Supreme Court: Warrant Necessary for Tracking by GPS

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Monday, the Supreme Court ruled that police are not to attach a GPS to a suspect’s car without first obtaining a warrant from a judge. A verdict that will affect officers nationwide, judges are assuring the protection and privacy of individuals. The unanimous decision was the first time the justices reviewed the implications of GPS tracking.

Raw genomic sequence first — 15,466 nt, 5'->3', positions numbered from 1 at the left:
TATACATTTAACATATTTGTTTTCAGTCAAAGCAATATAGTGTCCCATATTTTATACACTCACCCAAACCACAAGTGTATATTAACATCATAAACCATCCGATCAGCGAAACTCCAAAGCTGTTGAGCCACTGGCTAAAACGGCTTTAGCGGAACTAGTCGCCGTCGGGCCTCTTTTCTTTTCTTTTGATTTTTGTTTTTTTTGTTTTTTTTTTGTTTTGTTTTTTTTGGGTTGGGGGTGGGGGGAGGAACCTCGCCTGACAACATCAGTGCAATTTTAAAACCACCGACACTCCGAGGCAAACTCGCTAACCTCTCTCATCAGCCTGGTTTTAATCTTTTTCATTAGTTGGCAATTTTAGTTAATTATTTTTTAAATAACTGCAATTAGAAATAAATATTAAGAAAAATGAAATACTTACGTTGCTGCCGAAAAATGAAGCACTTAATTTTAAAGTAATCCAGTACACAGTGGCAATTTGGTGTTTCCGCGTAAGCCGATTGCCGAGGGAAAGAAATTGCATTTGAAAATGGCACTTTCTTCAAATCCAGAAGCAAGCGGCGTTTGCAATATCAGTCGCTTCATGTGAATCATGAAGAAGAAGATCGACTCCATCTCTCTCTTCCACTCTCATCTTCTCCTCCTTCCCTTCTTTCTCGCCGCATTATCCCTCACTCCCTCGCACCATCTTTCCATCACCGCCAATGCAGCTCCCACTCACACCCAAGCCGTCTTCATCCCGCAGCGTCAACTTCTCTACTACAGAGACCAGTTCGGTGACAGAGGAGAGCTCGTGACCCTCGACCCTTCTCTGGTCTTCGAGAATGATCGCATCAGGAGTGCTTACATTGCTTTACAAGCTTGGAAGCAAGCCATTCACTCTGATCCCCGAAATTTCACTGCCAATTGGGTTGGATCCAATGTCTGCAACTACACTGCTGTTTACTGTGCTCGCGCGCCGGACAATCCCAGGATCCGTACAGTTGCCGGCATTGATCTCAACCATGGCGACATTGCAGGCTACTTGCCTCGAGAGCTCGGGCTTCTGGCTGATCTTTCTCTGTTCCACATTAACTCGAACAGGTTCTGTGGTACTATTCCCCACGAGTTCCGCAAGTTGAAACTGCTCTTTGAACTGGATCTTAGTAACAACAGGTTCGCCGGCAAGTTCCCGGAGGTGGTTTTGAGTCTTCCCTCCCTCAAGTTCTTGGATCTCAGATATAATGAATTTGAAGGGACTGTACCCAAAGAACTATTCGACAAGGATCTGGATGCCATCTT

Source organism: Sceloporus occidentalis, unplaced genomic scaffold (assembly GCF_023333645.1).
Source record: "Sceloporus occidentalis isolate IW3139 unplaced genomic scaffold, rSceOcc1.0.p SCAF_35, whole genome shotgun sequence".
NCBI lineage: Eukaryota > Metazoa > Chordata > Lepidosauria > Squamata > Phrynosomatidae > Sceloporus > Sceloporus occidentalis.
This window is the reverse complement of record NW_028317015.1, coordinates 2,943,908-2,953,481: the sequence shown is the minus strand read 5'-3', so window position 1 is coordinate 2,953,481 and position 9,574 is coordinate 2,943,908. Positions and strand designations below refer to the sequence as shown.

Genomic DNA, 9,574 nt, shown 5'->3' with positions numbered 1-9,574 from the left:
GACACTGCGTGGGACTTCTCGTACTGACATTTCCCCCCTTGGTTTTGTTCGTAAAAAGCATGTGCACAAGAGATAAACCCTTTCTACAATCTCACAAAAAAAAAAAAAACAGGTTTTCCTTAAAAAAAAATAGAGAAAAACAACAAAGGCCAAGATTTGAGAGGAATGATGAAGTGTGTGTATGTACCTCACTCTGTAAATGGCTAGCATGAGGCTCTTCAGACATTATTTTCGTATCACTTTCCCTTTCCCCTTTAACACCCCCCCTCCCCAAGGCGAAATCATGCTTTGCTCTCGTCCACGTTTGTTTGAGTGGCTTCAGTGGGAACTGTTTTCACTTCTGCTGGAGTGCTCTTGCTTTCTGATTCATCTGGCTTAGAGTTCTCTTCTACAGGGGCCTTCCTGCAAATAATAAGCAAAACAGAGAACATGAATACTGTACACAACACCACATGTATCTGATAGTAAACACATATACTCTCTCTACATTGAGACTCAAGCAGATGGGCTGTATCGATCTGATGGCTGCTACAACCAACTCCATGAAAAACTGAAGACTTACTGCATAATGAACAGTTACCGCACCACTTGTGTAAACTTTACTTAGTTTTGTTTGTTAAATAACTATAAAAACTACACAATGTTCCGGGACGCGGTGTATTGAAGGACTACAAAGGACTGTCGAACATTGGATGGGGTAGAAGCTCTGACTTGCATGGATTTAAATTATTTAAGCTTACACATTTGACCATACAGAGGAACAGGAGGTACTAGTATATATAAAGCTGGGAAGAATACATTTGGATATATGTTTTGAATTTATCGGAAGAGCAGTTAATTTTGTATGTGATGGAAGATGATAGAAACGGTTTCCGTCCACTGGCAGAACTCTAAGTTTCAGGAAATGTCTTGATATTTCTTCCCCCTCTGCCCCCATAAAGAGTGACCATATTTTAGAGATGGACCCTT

This decision prompted the reversal of a 2005 conviction. Police attached a GPS to nightclub owner Antoine Jones’ car. After weeks of gathering data, the police arrested him and he was accused of conspiracy to distribute cocaine.

Judges agreed that attaching the GPS to that unknowing individual’s car was a violation of the Fourth Amendment, which protects citizens against unreasonable search and seizure.